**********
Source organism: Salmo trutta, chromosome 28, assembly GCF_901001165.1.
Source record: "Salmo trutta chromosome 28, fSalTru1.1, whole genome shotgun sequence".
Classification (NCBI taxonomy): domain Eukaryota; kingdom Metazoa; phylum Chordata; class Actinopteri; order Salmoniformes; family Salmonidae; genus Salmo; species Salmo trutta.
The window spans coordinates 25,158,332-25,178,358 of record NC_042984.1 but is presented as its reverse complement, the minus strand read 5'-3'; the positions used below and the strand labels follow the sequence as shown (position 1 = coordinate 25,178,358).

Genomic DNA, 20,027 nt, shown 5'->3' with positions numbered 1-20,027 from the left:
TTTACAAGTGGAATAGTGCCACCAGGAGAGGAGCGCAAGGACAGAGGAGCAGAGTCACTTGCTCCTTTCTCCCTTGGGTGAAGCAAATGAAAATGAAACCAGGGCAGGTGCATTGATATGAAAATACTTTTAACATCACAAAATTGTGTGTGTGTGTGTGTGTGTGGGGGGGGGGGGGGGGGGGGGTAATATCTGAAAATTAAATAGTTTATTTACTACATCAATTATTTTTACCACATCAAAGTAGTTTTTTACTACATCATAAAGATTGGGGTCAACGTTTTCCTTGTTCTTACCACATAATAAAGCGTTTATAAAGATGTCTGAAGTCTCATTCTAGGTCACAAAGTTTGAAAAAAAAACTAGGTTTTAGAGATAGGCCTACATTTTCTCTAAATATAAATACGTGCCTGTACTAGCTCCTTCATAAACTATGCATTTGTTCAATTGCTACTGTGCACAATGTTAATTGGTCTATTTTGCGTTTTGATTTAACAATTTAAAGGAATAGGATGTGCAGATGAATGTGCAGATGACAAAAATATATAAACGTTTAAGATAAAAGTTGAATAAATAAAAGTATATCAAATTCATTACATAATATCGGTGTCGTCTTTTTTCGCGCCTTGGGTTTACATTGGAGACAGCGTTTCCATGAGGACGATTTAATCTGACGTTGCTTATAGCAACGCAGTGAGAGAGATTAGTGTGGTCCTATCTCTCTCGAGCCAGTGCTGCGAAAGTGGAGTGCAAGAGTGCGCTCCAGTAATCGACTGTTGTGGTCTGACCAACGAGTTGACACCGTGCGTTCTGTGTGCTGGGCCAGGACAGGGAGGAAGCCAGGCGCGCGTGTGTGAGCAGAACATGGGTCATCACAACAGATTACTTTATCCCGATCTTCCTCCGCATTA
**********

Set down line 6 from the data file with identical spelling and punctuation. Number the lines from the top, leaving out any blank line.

TTTACAAGTGGAATAGTGCCACCAGGAGAGGAGCGCAAGGACAGAGGAGCAGAGTCACTTGCTCCTTTCTCCCTTGGGTGAAGCAAATGAAAATGAAACCAGGGCAGGTGCATTGATATGAAAATACTTTTAACATCACAAAATTGTGTGTGTGTGTGTGTGTGTGGGGGGGGGGGGGGGGGGGGGTAATATCTGAAAATTAAATAGTTTATTTACTACATCAATTATTTTTACCACATCAAAGTAGTTTTTTACTACATCATAAAGATTGGGGTCAACGTTTTCCTTGTTCTTACCACATAATAAAGCGTTTATAAAGATGTCTGAAGTCTCATTCTAGGTCACAAAGTTTGAAAAAAAAACTAGGTTTTAGAGATAGGCCTACATTTTCTCTAAATATAAATACGTGCCTGTACTAGCTCCTTCATAAACTATGCATTTGTTCAATTGCTACTGTGCACAATGTTAATTGGTCTATTTTGCGTTTTGATTTAACAATTTAAAGGAATAGGATGTGCAGATGAATGTGCAGATGACAAAAATATATAAACGTTTAAGATAAAAGTTGAATAAATAAAAGTATATCAAATTCATTACATAATATCGGTGTCGTCTTTTTTCGCGCCTTGGGTTTACATTGGAGACAGCGTTTCCATGAGGACGATTTAATCTGACGTTGCTTATAGCAACGCAGTGAGAGAGATTAGTGTGGTCCTATCTCTCTCGAGCCAGTGCTGCGAAAGTGGAGTGCAAGAGTGCGCTCCAGTAATCGACTGTTGTGGTCTGACCAACGAGTTGACACCGTGCGTTCTGTGTGCTGGGCCAGGACAGGGAGGAAGCCAGGCGCGCGTGTGTGAGCAGAACATGGGTCATCACAACAGATTACTTTATCCCGATCTTCCTCCGCATTA